Friday, June 10 2022

A broker looks at a chart on his computer screen on the ICAP trading floor in London, Britain January 3, 2018. REUTERS/Simon Dawson

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  • S&P futures down 0.18%, European stocks down 1.06%
  • 2-Year US Treasury Yields Hit Highs in 2018
  • German 2-year yields at 2014 high
  • MSCI Asia ex-Japan index at 5-week low

LONDON, April 22 (Reuters) – Global stocks fell to five-week lows and bond yields rose on Friday as investors worried about rate hikes in the United States and the euro zone, while the yuan hit a seven-month low in Shanghai. impact on China’s growth prospects.

US Federal Reserve Chairman Jerome Powell said on Thursday that a half-point interest rate hike would be “on the table” at the May Fed meeting, adding that it would be appropriate “to act a little faster”. Read more

His remarks bolstered market expectations of at least another rate hike of at least half a percentage point next month, and Nomura now expects 75 basis point hikes in June meetings. and July from the Fed, which would be the largest since 1994.

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European Central Bank officials said on Thursday that the central bank could start raising eurozone rates as early as July, while Bank of England interest rate chief Catherine Mann said Borrowing costs are likely to rise further. Read more

Eurozone money markets are now fully pricing in a 25 basis point rate hike by July.

“The Fed, the ECB and the Bank of England were pushing hawkish comments on the markets and the markets reacted,” said Monica Defend, director of the Amundi Institute, while adding:

“For the euro zone, we are more skeptical about the fragility of the economic cycle, there is a big potential for recession in Germany and Italy.”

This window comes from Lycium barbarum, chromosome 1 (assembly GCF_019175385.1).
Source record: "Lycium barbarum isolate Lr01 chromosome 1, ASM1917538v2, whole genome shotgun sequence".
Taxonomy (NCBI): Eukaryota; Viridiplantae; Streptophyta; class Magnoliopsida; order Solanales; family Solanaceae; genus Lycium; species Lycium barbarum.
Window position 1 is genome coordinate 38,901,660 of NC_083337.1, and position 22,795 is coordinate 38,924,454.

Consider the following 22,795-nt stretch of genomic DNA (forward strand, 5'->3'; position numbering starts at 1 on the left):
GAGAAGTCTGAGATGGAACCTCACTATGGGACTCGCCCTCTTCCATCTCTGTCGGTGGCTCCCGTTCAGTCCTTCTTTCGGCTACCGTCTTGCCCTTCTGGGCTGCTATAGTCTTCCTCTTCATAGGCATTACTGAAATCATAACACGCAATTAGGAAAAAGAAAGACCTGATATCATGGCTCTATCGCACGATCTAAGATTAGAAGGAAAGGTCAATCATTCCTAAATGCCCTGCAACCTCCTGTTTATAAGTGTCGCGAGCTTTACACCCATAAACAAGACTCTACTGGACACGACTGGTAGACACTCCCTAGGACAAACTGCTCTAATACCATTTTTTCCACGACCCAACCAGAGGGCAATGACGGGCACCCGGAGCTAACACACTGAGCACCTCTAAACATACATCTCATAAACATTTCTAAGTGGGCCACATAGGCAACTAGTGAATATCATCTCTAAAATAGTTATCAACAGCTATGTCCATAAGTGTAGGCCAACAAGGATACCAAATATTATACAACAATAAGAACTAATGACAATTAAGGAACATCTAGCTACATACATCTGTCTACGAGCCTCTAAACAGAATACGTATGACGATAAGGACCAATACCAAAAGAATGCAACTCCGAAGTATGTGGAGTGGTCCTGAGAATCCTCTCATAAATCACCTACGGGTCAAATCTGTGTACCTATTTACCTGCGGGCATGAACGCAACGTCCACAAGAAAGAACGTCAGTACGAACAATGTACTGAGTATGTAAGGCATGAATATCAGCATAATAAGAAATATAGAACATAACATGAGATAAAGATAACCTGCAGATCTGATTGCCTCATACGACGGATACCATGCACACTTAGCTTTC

The eurozone is feeling the impact of the war in Ukraine.

The mayor of Mariupol launched a new call on Friday for the “complete evacuation” of the southern Ukrainian city which, according to President Vladimir Putin, is now controlled by Russian forces. Read more

Markets are also eyeing Eurozone and US flash purchasing managers’ data for April, with French data showing that trading activity grew at the fastest pace in more than four years, helped by less than COVID-19 restrictions. Read more

The MSCI Global Equity Index (.MIWD00000PUS) was down 0.41% to its lowest since mid-March and was heading for a 0.7% drop on the week.

S&P futures were down 0.18% after Wall Street indices fell on Thursday, with the S&P 500 (.SPX) down 1.5% and the Nasdaq (.IXIC) down 2%.

European stocks (.STOXX) fell 1.06%, with France’s CAC 40 down 1.39% ahead of Sunday’s presidential poll. Britain’s FTSE (.FTSE) fell 0.52%.

Selling pressure persisted in bond markets, pushing five-year US Treasury yields to 3.049% and two-year yields to 2.7620%, both to their highest levels since late 2018.

German two-year yields hit 0.211%, their highest level since early 2014.

In currency markets, the yuan hit a seven-month low and was on track for its worst week since 2019 as lockdowns in Shanghai dampen growth.

HSBC analysts say a comprehensive package of easing on all fronts, both monetary and fiscal, from Beijing is needed, including easing measures in the real estate sector, which has been hit hard by the restrictions on access to credit.

The dollar fell 0.25% against the yen to 128 after talks of joint Japanese and US currency intervention, although the euro fell 0.29% against the dollar to 1, $0805, giving up Thursday’s rebound as nerves over Sunday’s French presidential election kick in.

The US dollar index rose 0.26% to recent two-year highs.

The pound fell to its lowest level since the end of 2020 against the dollar, after British retail sales fell more than expected in March.

MSCI’s broadest Asia Pacific ex-Japan equity index (.MIAPJ0000PUS) fell 1% to a five-week low, weighed down by a 1.6% loss for the resource-rich Australian index ( .AXJO) and a 0.86% drop in South Korean stocks (.KS11).

The Japanese Nikkei (.N225) fell 1.63%.

Oil prices weakened, weighed down by the prospect of interest rate hikes, weaker global growth and COVID-19 lockdowns in China that hurt demand, even as the European Union weighed a ban on Russian oil.

Brent crude futures were down 55 cents, or 0.57%, at $107.86 a barrel, while US West Texas Intermediate (WTI) crude futures fell 50 cents, or 0.48%, to $103.30.

Spot gold was last down 0.09% at $1,949.90 an ounce.

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Additional reporting by Tom Westbrook in Singapore; Editing by Edwina Gibbs, Christian Schmollinger and Tomasz Janowski

Our standards: The Thomson Reuters Trust Principles.


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